Reykjavik street art is on the rise. Iceland’s capital city offers more than Viking history and waterfalls. They have a growing street art scene which is producing world class murals that are worth exploring. Follow this self-guided Reykjavik street art tour through downtown and the harbor district to find the best examples of wall art.
Read More: Get the full guide to all of the cool stuff to do in Reykjavik.
The Evolving History of Reykjavik Street Art
The awe inspiring murals that you’ll see crawling up Reykjavik’s buildings didn’t emerge fully formed out of the Blue Lagoon. Like many other cities, such as Chicago and Buenos Aires, the movement evolved out of an elicit tagging and graffiti culture.
Reykjavik graffiti hit its stride in the late 90’s, fueled by a strong hip hop culture and disaffected youths. But like many great street art cities, over time the taggers evolved their skills, becoming more artistic in their work. This evolution coincided with a more enlightened attitude regarding street art in Reykjavik.
In 2015, Reykjavik paired up with Urban Nation and the Iceland Airways festival to commission a massive mural project called Wall Poetry. Urban Nation is a Berlin-based urban arts organization whose mission it is to connect artists and communities. They helped the Wall Poetry project pair artists with musicians. The artists then designed and executed large-scale wall art inspired by the music. If you want to listen while you look, Urban Nation has a list of artist/musician pairings for both the 2015 and 2016 events.
The result of Wall Poetry was a (literal) elevation of Reykjavik street art with the murals crawling up the sides of buildings all over town. The resulting works have placed Reykjavik squarely on the global street art map.
See Wall Poetry in motion with this video from Urban Nation
Read More: If you like these sorts of cross cultural street art mash-ups, check out my guide to street art in Estonia and you’ll find out that Mexico and Estonia have more in common that you might imagine.
See Reykjavik Murals Right Downtown
There are quite a few murals and and smaller pieces right on the downtown drag along Laugavegur and Grettisgata streets. There aren’t any Reykjavik street art tours specifically devoted to the topic. So, you can wander about on your own, or you can take the guided city tour with I Heart Reykjvaik. Leana and her husband live right downtown and they will give you the scoop not only on the street art but also the history of Reykjavik’s architecture, art and food scene.
As you wander Laugavegur, be sure to zigzag through the small streets and alleys that connect it to Grettisgata. There are a lot of smaller murals and interesting graffiti tucked away into the car parks and yards.
Explore Murals in the Harbor District
There are a number of beautiful portrait-style pieces in the Grandi Harbor area. These pieces were done by Guido Van Helten and were inspired by pictures taken from the Icelandic photo archive. So, rather than the colorful and edgy art you might expect, these murals are soft edged and almost monochromatic. In a strange bit of serendipity, my tour guide told me a rumor that while Guido was working on the murals, one of the men featured in the photos came up to him, pointed at the mural and said “hey, that’s me!”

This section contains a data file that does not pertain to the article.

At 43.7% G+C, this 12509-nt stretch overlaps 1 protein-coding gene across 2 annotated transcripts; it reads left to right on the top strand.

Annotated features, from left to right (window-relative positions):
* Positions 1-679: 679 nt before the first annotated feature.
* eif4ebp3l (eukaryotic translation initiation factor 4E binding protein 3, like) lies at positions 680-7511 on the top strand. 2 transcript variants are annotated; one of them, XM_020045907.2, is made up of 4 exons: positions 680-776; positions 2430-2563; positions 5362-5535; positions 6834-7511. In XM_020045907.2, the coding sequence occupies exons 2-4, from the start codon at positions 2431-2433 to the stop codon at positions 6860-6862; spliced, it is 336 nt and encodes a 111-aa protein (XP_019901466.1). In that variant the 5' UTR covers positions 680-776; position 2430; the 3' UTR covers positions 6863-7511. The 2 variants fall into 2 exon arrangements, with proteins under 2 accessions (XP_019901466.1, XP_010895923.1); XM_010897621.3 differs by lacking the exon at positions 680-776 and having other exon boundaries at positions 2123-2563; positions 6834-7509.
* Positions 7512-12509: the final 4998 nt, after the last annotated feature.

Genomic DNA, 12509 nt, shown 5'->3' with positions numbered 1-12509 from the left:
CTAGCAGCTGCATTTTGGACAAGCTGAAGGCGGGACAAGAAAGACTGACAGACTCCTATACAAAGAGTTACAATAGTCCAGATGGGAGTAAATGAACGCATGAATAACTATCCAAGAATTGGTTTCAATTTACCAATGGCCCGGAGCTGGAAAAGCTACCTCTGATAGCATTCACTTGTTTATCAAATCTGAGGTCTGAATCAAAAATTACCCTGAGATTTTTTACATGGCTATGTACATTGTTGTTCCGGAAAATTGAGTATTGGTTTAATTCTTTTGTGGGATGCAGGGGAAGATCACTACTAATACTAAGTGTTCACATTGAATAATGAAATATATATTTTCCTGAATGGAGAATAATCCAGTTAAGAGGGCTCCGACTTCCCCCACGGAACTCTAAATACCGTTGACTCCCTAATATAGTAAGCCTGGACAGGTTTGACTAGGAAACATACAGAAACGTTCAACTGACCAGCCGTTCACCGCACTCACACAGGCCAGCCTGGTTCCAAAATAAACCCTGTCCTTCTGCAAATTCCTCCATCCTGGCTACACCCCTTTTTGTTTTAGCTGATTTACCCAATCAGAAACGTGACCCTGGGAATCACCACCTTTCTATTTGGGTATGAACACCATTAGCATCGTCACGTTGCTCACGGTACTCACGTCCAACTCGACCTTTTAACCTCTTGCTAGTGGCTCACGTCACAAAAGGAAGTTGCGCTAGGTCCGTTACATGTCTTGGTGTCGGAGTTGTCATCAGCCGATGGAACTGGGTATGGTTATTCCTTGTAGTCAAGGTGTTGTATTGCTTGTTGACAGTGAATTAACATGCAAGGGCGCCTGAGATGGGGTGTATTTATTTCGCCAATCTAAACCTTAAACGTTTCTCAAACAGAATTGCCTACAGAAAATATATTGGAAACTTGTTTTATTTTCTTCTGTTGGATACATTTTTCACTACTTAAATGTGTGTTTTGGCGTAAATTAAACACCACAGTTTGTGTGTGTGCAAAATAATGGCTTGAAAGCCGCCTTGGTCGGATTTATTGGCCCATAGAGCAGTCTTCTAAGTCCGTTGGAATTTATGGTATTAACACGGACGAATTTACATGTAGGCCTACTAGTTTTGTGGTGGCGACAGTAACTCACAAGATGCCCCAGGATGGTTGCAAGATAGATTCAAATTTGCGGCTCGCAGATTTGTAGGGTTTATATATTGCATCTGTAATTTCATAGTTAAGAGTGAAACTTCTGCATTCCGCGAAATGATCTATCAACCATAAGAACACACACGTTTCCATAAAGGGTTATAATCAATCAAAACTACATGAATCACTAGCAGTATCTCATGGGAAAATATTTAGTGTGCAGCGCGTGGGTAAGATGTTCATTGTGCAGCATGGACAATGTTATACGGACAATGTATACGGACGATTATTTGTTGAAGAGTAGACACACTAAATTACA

You can also find more Van Helten and others in this Nashville mural guide.
Seven Other “Street” Things to Do in Reykjavik
There are several galleries that specialize in urban art or that feature other works by the muralists. Check out the Container Society, Dead, and The Living Art Museum.
There are also several bars and music venues that feature Reykjavik graffiti and murals or on their exterior walls. For that, check out Bar Ananas, Gaukurinn or Prikio.
You must also visit the Icelandic Punk Museum. They have graffiti on the walls and stairs as you descend into what used to be a public toilet. In my brain, the same contrarian outsider impulses that fueled the punk movement are at work in the street art movement. The tiny museum gives a remarkably thorough history of punk in Iceland and it’s a hoot to visit.
Here’s a teaser for you:
Plan a Visit to Reykjavik
If you are planning a visit to Reykjavik, here are some resources to get your started.
- Suggestions for how to plan a winter trip to Iceland. It’s not as cold as you think and the street art is available year-round.
- Five reasons why solo travel to Iceland is worth it.
- 25 great Icelandic reads. This list includes some of the classics but also some dark and moody contemporary works that will fit right in with the edgy murals.
- Top things to do in Reykjavik which feature cool restaurants, weird museums and viking history.
Learn More About Global Street Art
In fact, if you have an Amazon Prime account, you can get the Lonely Planet book for free as an ebook on Kindle Unlimited. If you don’t have an Amazon Prime account, you can get a 30-day free trial HERE.
Visiting great street art cities is a specific item on my bucket list of sixty things I want to do before I hit sixty and the Reykjavik street art was high on that list. If you also aspire to travel the globe seeking out big walls and urban art, then check out my street art guides for:
You can also find fresh articles from other bloggers on my Pinterest street art board.
I look forward to seeing how Reykjavik evolves it’s street art scene and hope that it attracts more visitors to see its edgy urban art.
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